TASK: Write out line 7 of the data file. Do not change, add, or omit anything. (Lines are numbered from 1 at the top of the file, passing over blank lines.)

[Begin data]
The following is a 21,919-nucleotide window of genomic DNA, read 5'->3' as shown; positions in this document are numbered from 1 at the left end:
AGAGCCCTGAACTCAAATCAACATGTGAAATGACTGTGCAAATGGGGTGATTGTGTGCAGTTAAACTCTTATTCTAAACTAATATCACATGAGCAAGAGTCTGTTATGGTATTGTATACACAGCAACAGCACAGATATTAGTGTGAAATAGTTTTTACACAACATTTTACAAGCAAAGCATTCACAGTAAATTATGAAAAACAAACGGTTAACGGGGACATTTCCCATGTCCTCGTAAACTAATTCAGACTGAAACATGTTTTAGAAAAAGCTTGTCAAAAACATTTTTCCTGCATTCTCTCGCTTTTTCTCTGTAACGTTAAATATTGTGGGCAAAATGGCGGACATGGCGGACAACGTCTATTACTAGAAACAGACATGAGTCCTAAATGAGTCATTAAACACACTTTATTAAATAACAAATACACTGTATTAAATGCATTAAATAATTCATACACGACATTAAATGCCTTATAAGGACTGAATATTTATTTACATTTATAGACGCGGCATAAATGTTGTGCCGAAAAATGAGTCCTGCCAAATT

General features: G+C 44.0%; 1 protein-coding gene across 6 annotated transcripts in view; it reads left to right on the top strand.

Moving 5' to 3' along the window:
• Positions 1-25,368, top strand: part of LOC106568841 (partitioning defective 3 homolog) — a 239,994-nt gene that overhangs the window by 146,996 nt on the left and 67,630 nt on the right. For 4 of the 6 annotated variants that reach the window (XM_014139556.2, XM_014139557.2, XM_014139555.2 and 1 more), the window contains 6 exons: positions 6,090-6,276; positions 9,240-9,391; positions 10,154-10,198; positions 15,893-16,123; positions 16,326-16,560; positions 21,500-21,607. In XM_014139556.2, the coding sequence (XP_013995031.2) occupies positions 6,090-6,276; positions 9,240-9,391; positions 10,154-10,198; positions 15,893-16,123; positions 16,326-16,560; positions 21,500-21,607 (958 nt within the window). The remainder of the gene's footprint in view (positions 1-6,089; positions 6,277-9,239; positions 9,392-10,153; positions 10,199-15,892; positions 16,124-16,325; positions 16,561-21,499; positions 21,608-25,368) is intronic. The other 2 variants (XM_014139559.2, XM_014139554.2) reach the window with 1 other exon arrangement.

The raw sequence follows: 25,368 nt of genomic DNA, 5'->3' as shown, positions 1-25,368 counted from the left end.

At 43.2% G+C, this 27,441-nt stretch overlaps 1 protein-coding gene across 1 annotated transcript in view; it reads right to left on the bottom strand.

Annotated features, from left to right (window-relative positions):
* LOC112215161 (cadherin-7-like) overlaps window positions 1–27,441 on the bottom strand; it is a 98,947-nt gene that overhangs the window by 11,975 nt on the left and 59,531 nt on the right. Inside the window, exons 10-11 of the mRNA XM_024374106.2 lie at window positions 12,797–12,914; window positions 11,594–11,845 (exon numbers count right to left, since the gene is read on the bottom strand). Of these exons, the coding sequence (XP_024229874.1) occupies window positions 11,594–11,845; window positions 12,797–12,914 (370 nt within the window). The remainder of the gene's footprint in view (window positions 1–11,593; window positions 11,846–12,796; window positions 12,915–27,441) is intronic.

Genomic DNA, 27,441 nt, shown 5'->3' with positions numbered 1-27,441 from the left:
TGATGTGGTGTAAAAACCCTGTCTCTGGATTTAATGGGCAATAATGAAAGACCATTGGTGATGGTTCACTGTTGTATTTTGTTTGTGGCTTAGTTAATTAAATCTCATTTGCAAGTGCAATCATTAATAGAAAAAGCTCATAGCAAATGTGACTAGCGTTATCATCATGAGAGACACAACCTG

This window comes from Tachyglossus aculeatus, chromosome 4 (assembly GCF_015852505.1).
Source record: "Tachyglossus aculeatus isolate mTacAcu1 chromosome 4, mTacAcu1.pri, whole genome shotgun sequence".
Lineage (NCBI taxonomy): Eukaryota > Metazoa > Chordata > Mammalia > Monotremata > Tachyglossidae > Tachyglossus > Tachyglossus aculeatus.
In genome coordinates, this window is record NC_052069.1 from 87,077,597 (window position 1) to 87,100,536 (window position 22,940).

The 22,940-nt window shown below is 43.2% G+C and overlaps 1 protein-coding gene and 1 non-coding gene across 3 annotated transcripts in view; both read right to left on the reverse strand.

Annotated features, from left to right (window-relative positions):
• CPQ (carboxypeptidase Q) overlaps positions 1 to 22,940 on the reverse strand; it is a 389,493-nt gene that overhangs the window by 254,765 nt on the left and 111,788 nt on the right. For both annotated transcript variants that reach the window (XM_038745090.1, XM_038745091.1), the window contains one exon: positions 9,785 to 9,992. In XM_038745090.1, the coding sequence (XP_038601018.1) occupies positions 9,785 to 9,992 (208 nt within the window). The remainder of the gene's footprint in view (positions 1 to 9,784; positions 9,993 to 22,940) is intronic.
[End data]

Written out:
At 43.2% G+C, this 27,441-nt stretch overlaps 1 protein-coding gene across 1 annotated transcript in view; it reads right to left on the bottom strand.